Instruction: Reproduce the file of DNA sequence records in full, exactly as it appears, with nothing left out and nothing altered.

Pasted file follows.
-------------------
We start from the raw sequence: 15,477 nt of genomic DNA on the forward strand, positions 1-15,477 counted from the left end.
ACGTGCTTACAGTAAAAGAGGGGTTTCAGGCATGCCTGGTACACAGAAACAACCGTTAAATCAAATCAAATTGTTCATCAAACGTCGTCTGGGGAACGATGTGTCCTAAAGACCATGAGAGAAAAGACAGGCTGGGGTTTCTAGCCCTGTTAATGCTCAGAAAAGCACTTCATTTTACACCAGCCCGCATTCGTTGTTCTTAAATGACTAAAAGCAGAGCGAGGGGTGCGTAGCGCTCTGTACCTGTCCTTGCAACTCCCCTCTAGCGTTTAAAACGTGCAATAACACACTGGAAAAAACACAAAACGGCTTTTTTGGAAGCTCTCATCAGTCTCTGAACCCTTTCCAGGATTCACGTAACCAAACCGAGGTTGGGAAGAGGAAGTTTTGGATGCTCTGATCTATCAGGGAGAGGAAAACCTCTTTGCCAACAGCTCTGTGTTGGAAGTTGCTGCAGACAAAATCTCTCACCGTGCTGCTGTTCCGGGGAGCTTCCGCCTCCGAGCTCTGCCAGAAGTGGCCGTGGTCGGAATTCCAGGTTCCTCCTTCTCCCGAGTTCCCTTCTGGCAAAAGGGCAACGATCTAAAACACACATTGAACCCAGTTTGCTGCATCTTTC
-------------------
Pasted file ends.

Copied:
We start from the raw sequence: 15,477 nt of genomic DNA on the forward strand, positions 1-15,477 counted from the left end.
ACGTGCTTACAGTAAAAGAGGGGTTTCAGGCATGCCTGGTACACAGAAACAACCGTTAAATCAAATCAAATTGTTCATCAAACGTCGTCTGGGGAACGATGTGTCCTAAAGACCATGAGAGAAAAGACAGGCTGGGGTTTCTAGCCCTGTTAATGCTCAGAAAAGCACTTCATTTTACACCAGCCCGCATTCGTTGTTCTTAAATGACTAAAAGCAGAGCGAGGGGTGCGTAGCGCTCTGTACCTGTCCTTGCAACTCCCCTCTAGCGTTTAAAACGTGCAATAACACACTGGAAAAAACACAAAACGGCTTTTTTGGAAGCTCTCATCAGTCTCTGAACCCTTTCCAGGATTCACGTAACCAAACCGAGGTTGGGAAGAGGAAGTTTTGGATGCTCTGATCTATCAGGGAGAGGAAAACCTCTTTGCCAACAGCTCTGTGTTGGAAGTTGCTGCAGACAAAATCTCTCACCGTGCTGCTGTTCCGGGGAGCTTCCGCCTCCGAGCTCTGCCAGAAGTGGCCGTGGTCGGAATTCCAGGTTCCTCCTTCTCCCGAGTTCCCTTCTGGCAAAAGGGCAACGATCTAAAACACACATTGAACCCAGTTTGCTGCATCTTTC